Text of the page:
Sinclairvoyance Issue 7 Contents Letters


Spectrum designers use Forth in new home micro

ANOTHER cheap micro has been produced for the home market. The Jupiter Ace is the first computer to be designed by Richard Altwasser and Steven Vickers since they finished design work on the Spectrum.

The new machine, which will be sold by mail order for £89.95, uses the language Forth instead of the more usual Basic used on other microcomputers. Forth was chosen because of its "combination of speed, versatility and ease of programming".

The computer looks rather like a cross between a ZX-80 and a Spectrum. It has a full-size moving-key keyboard, although one thing it does not have is the one-key entry system for which the Sinclair machines have become famous.

As with the Sinclair machines, the Ace can be used with a domestic television set and uses an ordinary cassette recorder for back-up memory. The basic unit has only 3K RAM.

The screen is memory-mapped with a 24 x 32 character flicker-free display and user-definable high-resolution graphics. The cassette interface performs at 1,500 baud and has a Verify command.

It also has a programmable sound generator. "We hope it will be louder than that of the Spectrum," said Vickers.

The Ace will be manufactured by TW Electronics. It has an expansion socket at the rear which the designers hope to use for peripherals, RAM expansion and a colour board. The machine was due for unveiling at the Personal Computer World Show in September.

Colour Genie launch

THE COLOUR Genie is another computer to be unveiled at the Personal Computer World Show. The machine has been produced by Lowe Electronics of Matlock, Derbyshire, and will cost £199.

The new computer will have 16K Basic ROM and 16K of user RAM. The typewriter-style keyboard is similar to previous Genies.

The machine can use up to 16 colours on the screen with a resolution of 160 x 96 for graphics characters. There are 128 programmable graphics characters and 64 present characters.

There will be a range of optional accessories, including a printer interface cable, printer, two joysticks, a position-detecting light pen and a cassette recorder. A full range of software is due to be launched after the launch of the machine.

Lowe now has eight Genie models in its range of computers, including the new Genie III Business System which was also due to appear at the PCW Show.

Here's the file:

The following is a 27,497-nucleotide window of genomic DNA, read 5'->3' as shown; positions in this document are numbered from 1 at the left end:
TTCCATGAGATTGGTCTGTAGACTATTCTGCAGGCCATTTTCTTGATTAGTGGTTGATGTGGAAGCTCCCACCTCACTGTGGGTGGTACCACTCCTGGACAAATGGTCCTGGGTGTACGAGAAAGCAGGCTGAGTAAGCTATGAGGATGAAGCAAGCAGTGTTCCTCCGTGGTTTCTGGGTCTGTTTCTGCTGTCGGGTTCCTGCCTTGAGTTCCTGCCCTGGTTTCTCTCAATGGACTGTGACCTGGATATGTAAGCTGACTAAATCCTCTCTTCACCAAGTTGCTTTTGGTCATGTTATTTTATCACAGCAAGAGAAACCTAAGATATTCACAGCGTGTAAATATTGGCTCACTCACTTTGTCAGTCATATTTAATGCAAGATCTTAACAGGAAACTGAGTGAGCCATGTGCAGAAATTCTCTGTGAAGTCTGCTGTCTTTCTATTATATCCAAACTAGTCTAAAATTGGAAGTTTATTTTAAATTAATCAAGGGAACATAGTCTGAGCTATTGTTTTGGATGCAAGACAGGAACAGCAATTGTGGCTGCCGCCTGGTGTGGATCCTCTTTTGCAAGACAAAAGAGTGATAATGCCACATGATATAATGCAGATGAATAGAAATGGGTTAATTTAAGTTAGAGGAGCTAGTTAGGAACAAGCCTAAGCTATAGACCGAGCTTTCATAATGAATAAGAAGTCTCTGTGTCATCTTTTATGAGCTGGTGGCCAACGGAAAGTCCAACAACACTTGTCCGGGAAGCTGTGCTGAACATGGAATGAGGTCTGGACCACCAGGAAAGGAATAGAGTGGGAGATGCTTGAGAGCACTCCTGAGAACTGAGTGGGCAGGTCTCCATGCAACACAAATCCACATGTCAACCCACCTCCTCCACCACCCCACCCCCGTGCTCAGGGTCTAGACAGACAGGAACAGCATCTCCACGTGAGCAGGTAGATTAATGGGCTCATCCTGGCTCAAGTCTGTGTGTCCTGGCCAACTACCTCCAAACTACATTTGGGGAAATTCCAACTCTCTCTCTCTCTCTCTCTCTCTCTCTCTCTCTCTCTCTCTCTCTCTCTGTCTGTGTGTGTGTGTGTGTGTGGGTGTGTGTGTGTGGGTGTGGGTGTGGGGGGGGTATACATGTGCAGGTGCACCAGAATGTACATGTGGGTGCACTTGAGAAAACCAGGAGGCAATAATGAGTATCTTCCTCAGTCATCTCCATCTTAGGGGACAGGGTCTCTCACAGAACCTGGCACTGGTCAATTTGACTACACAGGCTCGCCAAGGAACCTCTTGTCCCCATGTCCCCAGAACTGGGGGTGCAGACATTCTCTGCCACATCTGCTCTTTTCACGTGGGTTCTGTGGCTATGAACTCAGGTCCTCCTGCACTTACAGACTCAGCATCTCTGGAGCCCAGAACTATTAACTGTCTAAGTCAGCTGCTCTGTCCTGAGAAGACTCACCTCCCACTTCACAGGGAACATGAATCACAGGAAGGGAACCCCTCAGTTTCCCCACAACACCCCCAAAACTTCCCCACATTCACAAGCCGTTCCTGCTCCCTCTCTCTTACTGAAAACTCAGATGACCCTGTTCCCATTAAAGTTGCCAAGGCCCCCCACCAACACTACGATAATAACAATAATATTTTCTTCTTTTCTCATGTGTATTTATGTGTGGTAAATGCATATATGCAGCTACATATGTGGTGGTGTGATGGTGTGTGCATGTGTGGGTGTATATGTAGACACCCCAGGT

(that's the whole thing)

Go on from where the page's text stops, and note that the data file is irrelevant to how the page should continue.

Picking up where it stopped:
£100 is offered to beat ZX-81

A SOFTWARE company is confident that it has produced one of the most difficult games for the ZX-81 that it is offering a prize of £100 to anyone who can beat the computer.

The game, Awari, is produced by Understanding of London. It is in three levels of difficulty - rabbit, beast and monster. The prize is being offered to the first person to send a solution to beat the computer at the monster level playing both first and second.

A deadline in early January has been set because of fears that it may not be possible. If no one has provided a solution by then, the prize will go to the person nearest to winning.

Staff at Understanding have managed to win only playing first at the monster level and the person who wrote the program has not passed the beast.

Awari was developed as a teaching aid and was adapted for micros when home computing began to take off. It is based on a West African game involving distributing beans between seven cups.

Entry forms are available when buying the cassette.

Prices are set to tumble

PRICES of ZX-81 software and hardware are on the way down. Software cassettes for games and business applications which formerly had cost £6 of £7 may now be cheaper by up to £1 or £2.

Quicksilva is one of the companies to have started the move. Its software cassettes Scramble and Asteroids are down from £5.50 to £4.95.

Hardware is also becoming cheaper and not only because of the drop in market demand. The Quicksilva high-resolution graphics board is down from £85 to £60. Quicksilva says that the drop in price is to keep the ZX-81 hardware moving.

Data-Assette has reduced the price of its data retrieval system, the ZX-99, to £49.95. The reason, said the sales manager Nigel Boyle, was "because Sinclair brought down prices to around £10 cheaper than the ZX-99".

Boyle sees no difficulty in continuing to sell ZX-81 add-ons.

"The ZX-99 makes the computer more advanced. Even if the machine is black and white it gives it data retrieval."

Sinclairvoyance Issue 7 Contents Letters

Sinclair User
October 1982